If you’re not pregnant, your period may be late due to a great deal of stress or low body weight. Certain conditions, including polycystic ovary syndrome (PCOS), diabetes, and others, can also affect your menstrual cycle.
Worried about a late period but know you’re not pregnant? Missed or late periods happen for many reasons other than pregnancy. Common causes can range from hormonal imbalances to serious medical conditions.
There are also two times when it’s typical for your period to be irregular: when it first begins and when the menopause transition starts. As your body goes through the transition, your cycle can become irregular.
In this article, we discuss eight reasons your period may be late besides pregnancy.
Most people who haven’t reached menopause usually have a period approximately every 28 days. However, a healthy menstrual cycle can range from every 21-40 days.
If your period doesn’t fall within these ranges, it could be because of one of the following reasons.
Chronic stress can throw off your hormones, change your daily routine, and even
If you think stress might be throwing off your period, try practicing relaxation techniques and making lifestyle changes.
Chronic stress can also affect other health conditions you’re living with, so addressing it yourself or with the help of a medical professional is an important part of taking care of your overall well-being.
2. Low body weight
People who have eating disorders, such as anorexia nervosa or bulimia, may experience irregularities in their cycle. Losing too much weight can
Getting treatment for your eating disorder and getting to the point where your body fat is optimal again can return your cycle back to its original length.
People who participate in extreme exercises, such as marathons, may also experience cycle irregularities as well.
In the same way that living with a low body weight can cause hormonal changes, living with a high body weight can also cause irregularities.
If your doctor has determined that obesity is a factor in your late or missed periods, they may advise you to lose weight through lifestyle changes, such as focusing on nutrient-dense foods and exercising.
4. Polycystic ovary syndrome (PCOS)
PCOS is a condition that causes your body to produce more of the male hormone androgen. Cysts form on the ovaries as a result of this hormone imbalance. This can make ovulation irregular or stop it altogether.
Treatment for PCOS focuses on relieving symptoms. Your doctor may prescribe birth control or another medication to help regulate your cycle.
5. Birth control
It can take up to 3 months for your cycle to become consistent again after you stop taking the pill.
6. Chronic diseases
Chronic diseases, such as diabetes and celiac disease, can also affect your menstrual cycle. Changes in blood sugar are linked to hormonal changes, so even though it’s rare, unmanaged diabetes could
Other chronic conditions that may lead to cycle irregularities include:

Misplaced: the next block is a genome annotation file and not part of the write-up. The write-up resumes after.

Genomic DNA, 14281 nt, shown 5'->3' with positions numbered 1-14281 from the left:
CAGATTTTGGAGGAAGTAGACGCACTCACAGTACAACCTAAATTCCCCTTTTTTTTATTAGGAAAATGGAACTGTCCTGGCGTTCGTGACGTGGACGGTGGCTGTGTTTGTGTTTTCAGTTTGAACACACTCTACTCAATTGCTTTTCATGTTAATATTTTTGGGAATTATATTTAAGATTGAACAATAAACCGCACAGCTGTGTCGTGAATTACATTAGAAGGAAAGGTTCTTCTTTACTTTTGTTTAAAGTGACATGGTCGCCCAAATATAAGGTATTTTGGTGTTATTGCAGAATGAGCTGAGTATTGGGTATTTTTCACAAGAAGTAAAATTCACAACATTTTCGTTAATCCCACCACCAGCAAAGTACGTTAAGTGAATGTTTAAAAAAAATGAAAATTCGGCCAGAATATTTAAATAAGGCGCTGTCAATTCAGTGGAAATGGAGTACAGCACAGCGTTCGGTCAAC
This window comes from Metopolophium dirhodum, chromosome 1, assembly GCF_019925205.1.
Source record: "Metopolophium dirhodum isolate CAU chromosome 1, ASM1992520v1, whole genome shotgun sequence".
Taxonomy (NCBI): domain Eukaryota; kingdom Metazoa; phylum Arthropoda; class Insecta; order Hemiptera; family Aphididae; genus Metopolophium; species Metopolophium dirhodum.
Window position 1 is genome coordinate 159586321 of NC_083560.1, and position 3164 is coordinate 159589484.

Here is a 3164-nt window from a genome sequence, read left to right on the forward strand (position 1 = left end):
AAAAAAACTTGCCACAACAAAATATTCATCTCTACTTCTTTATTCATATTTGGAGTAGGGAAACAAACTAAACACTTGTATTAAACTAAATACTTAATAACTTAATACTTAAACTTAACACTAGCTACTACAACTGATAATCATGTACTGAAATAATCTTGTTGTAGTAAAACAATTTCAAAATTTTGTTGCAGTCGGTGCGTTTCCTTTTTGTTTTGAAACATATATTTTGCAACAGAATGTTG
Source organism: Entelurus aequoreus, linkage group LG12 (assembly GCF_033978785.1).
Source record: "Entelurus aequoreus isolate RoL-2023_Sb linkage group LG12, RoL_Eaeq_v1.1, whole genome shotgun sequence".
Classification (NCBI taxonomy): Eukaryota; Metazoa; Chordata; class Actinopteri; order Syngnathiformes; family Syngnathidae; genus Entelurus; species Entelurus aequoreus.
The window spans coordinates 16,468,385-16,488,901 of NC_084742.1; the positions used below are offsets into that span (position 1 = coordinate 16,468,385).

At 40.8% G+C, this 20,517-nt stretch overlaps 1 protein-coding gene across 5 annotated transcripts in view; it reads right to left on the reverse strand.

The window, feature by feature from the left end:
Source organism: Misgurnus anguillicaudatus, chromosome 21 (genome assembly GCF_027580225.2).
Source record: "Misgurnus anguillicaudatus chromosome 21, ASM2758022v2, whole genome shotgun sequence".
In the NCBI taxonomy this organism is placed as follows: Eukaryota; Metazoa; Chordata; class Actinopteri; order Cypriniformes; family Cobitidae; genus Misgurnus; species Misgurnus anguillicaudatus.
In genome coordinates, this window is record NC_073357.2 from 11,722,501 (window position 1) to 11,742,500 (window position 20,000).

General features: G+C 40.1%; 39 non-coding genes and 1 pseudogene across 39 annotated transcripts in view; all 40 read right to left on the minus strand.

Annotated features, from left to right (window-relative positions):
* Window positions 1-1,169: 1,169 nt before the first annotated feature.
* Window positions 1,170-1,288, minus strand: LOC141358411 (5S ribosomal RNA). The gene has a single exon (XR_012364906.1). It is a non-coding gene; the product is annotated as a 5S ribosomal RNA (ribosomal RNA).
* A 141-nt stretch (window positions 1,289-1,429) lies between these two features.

7. Primary ovarian insufficiency (POI)
If you’re experiencing missed periods and you’re 40 years old or younger, contact your doctor to talk about POI testing and treatment.
8. Thyroid issues
The thyroid regulates your body’s metabolism, so hormone levels can be affected as well. Thyroid issues can usually be treated with medication. After treatment, your period will likely return to your normal cycle.
If your period is late and you think you might be pregnant, you can take a pregnancy test. Most home tests are pretty accurate, but if you think your result may be wrong, you can see your doctor for a blood or urine test.
Certain pregnancy symptoms during the first six weeks after conception can also suggest that you might be pregnant. If you haven’t received your period within six weeks, it’s not likely that the cause is related to natural variations in your menstrual cycle.
If your periods seem irregular, or you’ve missed a period but know you’re not pregnant, it’s a good idea to talk with your doctor ASAP, as there are many reasons and conditions that could be causing the issue.
Your doctor can properly diagnose the reason for your late or missed period and discuss your treatment options. If you can, keep a record of changes in your cycle as well as other health changes. This will help them make a diagnosis.
If you have the following symptoms, contact a doctor immediately, or call 911:
Just as every person is different, every menstrual cycle is different. While 28 days is the generalized cycle length, cycles can range from 28-40 days.
Occasional cycle irregularities can happen for a variety of reasons, from chronic stress to weight loss or weight gain, to stopping or starting birth control.
If you’ve noticed that your cycle has been irregular lately, or you’ve missed a period and know for a fact you’re not pregnant, it’s a good idea to talk with your doctor right away. The quicker they can make a diagnosis, the quicker you can work on regulating your cycle again.